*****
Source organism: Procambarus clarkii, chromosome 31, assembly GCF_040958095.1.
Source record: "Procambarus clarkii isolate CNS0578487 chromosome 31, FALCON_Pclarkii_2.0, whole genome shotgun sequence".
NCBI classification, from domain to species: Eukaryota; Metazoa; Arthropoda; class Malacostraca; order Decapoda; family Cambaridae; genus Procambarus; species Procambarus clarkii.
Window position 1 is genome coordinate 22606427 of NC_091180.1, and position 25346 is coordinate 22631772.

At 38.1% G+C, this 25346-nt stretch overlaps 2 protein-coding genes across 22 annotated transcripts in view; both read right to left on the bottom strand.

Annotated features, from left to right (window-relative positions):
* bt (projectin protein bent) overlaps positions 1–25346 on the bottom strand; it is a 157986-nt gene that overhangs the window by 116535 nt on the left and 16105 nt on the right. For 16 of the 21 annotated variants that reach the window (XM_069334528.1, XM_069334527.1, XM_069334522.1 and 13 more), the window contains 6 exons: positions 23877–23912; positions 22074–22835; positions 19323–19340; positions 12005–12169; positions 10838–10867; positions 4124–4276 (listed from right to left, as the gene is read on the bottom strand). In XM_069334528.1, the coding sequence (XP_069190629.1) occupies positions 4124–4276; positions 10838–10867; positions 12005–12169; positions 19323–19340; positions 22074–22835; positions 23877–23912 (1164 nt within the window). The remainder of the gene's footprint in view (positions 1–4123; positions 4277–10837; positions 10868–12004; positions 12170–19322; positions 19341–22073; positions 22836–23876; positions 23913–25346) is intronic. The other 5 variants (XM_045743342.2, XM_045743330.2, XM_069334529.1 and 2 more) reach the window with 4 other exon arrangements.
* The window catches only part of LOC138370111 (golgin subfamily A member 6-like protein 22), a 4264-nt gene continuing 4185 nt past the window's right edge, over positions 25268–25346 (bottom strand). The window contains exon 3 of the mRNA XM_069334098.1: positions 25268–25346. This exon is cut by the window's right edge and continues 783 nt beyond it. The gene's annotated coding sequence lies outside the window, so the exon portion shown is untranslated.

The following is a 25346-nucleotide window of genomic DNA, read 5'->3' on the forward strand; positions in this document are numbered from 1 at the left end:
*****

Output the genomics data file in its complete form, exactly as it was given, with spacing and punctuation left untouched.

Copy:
Source organism: Procambarus clarkii, chromosome 31, assembly GCF_040958095.1.
Source record: "Procambarus clarkii isolate CNS0578487 chromosome 31, FALCON_Pclarkii_2.0, whole genome shotgun sequence".
NCBI classification, from domain to species: Eukaryota; Metazoa; Arthropoda; class Malacostraca; order Decapoda; family Cambaridae; genus Procambarus; species Procambarus clarkii.
Window position 1 is genome coordinate 22606427 of NC_091180.1, and position 25346 is coordinate 22631772.

At 38.1% G+C, this 25346-nt stretch overlaps 2 protein-coding genes across 22 annotated transcripts in view; both read right to left on the bottom strand.

Annotated features, from left to right (window-relative positions):
* bt (projectin protein bent) overlaps positions 1–25346 on the bottom strand; it is a 157986-nt gene that overhangs the window by 116535 nt on the left and 16105 nt on the right. For 16 of the 21 annotated variants that reach the window (XM_069334528.1, XM_069334527.1, XM_069334522.1 and 13 more), the window contains 6 exons: positions 23877–23912; positions 22074–22835; positions 19323–19340; positions 12005–12169; positions 10838–10867; positions 4124–4276 (listed from right to left, as the gene is read on the bottom strand). In XM_069334528.1, the coding sequence (XP_069190629.1) occupies positions 4124–4276; positions 10838–10867; positions 12005–12169; positions 19323–19340; positions 22074–22835; positions 23877–23912 (1164 nt within the window). The remainder of the gene's footprint in view (positions 1–4123; positions 4277–10837; positions 10868–12004; positions 12170–19322; positions 19341–22073; positions 22836–23876; positions 23913–25346) is intronic. The other 5 variants (XM_045743342.2, XM_045743330.2, XM_069334529.1 and 2 more) reach the window with 4 other exon arrangements.
* The window catches only part of LOC138370111 (golgin subfamily A member 6-like protein 22), a 4264-nt gene continuing 4185 nt past the window's right edge, over positions 25268–25346 (bottom strand). The window contains exon 3 of the mRNA XM_069334098.1: positions 25268–25346. This exon is cut by the window's right edge and continues 783 nt beyond it. The gene's annotated coding sequence lies outside the window, so the exon portion shown is untranslated.

The following is a 25346-nucleotide window of genomic DNA, read 5'->3' on the forward strand; positions in this document are numbered from 1 at the left end: